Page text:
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Use of a Murine Cytomegalovirus K181-Derived bacterial artificial chromosome as a vaccine vector for immunocontraception

Redwood, A.J., Messerle, M., Harvey, N.L., Hardy, C.M., Koszinowski, U.H., Lawson, M.A. and Shellam, G.R. (2005) Use of a Murine Cytomegalovirus K181-Derived bacterial artificial chromosome as a vaccine vector for immunocontraception. Journal of Virology, 79 (5). pp. 2998-3008.

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Cytomegaloviruses (CMVs) are members of the Betaherpesvirinae subfamily of the Herpesviridae, and their properties of latency, large DNA size, gene redundancy, and ability to be cloned as bacterial artificial chromosomes (BACs) suggest their utility as vaccine vectors. While the K181 strain of murine CMV (MCMV) is widely used to study MCMV biology, a BAC clone of this virus had not previously been produced. We report here the construction of a BAC clone of the K181Perth strain of MCMV. The in vivo and in vitro growth characteristics of virus derived from the K181 BAC were similar to those of wild-type K181. The utility of the K181 BAC as a method for the rapid production of vaccine vectors was assessed. A vaccine strain of BAC virus, expressing the self-fertility antigen, murine zona pellucida 3, was produced rapidly using standard bacterial genetics techniques and rendered female BALB/c mice infertile with a single intraperitoneal inoculation. In addition, attenuated vaccine strains lacking the open reading frames m07 to m12 exhibited no reduction in efficacy compared to the full-length vaccine strain. In conclusion, we describe the production of a K181-based BAC virus which behaved essentially as wild-type K181 and allowed the rapid production of effective viral vaccine vectors.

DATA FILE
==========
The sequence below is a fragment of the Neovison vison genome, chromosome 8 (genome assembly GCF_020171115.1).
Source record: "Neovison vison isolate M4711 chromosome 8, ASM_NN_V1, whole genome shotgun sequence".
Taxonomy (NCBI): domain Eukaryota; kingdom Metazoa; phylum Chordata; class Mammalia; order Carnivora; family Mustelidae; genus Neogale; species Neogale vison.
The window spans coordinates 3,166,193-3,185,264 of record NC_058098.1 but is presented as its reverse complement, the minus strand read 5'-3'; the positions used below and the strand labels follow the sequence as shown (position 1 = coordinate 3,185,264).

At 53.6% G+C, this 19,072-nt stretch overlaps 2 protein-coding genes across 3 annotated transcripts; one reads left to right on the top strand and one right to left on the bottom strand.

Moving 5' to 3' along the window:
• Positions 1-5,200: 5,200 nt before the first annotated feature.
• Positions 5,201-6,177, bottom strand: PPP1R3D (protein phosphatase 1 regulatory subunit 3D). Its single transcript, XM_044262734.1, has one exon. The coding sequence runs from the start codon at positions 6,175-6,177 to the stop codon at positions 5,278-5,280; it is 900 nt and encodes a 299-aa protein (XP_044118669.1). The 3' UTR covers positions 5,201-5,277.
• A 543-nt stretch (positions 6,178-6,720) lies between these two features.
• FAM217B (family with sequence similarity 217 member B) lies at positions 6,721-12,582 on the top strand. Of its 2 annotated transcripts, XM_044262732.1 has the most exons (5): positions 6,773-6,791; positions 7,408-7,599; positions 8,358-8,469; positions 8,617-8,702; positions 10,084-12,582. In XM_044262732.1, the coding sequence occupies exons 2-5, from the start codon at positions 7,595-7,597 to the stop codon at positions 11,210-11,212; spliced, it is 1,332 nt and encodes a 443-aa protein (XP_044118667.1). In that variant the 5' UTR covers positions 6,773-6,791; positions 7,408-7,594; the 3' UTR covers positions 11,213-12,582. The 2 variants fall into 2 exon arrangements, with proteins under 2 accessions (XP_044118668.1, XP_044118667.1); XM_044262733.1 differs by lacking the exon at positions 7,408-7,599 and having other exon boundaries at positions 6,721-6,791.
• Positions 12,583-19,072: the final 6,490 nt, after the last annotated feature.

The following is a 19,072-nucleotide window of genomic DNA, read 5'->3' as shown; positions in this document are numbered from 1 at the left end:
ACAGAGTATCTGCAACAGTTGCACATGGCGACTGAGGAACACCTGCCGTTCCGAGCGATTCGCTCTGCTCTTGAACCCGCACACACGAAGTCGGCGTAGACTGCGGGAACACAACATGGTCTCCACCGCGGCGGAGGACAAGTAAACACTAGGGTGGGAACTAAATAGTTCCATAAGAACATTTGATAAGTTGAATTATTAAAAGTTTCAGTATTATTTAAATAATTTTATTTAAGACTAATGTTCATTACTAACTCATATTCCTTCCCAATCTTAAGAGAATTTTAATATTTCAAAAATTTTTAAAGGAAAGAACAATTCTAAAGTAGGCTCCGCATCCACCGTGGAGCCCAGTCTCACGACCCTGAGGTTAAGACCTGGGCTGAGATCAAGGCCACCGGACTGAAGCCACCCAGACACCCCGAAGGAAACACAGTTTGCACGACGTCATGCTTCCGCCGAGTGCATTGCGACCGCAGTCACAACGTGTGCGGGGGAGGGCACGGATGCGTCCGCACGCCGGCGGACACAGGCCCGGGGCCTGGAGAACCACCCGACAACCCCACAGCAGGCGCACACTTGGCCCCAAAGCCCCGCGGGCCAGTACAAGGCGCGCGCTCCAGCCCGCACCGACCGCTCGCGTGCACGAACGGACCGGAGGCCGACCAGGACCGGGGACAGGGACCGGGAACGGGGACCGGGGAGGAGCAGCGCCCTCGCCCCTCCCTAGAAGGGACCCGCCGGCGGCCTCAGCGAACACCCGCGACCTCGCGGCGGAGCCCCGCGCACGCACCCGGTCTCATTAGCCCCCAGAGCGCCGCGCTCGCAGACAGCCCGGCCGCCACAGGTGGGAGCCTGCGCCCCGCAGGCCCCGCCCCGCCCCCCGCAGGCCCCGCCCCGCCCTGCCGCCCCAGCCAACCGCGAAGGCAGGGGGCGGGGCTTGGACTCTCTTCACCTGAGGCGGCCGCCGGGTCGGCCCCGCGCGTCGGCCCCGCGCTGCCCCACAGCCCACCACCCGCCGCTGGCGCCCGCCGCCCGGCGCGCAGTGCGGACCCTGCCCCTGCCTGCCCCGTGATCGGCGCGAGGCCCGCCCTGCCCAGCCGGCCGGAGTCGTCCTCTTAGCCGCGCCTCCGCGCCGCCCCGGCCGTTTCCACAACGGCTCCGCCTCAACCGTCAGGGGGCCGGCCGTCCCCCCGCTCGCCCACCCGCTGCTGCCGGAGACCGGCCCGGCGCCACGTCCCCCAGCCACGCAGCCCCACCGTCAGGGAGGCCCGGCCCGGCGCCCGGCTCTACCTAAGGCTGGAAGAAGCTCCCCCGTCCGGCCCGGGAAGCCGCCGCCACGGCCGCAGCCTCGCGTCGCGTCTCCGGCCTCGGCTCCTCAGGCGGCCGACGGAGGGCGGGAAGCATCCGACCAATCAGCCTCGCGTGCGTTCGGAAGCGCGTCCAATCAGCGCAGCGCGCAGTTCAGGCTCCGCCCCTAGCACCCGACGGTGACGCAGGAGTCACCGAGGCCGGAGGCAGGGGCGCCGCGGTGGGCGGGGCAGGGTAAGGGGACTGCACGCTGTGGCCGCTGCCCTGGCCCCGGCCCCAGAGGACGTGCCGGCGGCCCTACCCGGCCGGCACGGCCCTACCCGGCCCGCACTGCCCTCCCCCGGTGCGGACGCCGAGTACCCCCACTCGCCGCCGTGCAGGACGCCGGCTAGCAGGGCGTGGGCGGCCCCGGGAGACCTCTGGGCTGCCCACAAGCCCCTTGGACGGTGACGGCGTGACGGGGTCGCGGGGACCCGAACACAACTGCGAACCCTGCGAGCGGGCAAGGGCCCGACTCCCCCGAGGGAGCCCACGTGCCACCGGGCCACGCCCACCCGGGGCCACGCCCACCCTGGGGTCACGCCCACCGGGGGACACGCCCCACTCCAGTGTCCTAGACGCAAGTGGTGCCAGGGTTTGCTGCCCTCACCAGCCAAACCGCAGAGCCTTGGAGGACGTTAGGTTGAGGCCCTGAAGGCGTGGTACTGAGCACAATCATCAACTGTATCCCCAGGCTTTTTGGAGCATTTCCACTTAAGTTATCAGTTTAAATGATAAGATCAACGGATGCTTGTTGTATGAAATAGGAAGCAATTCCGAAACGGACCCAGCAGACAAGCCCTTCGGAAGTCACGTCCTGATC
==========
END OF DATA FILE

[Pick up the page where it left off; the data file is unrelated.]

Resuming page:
Item Type: Journal Article
Publisher: American Society for Microbiology
Copyright: © 2005, American Society for Microbiology.
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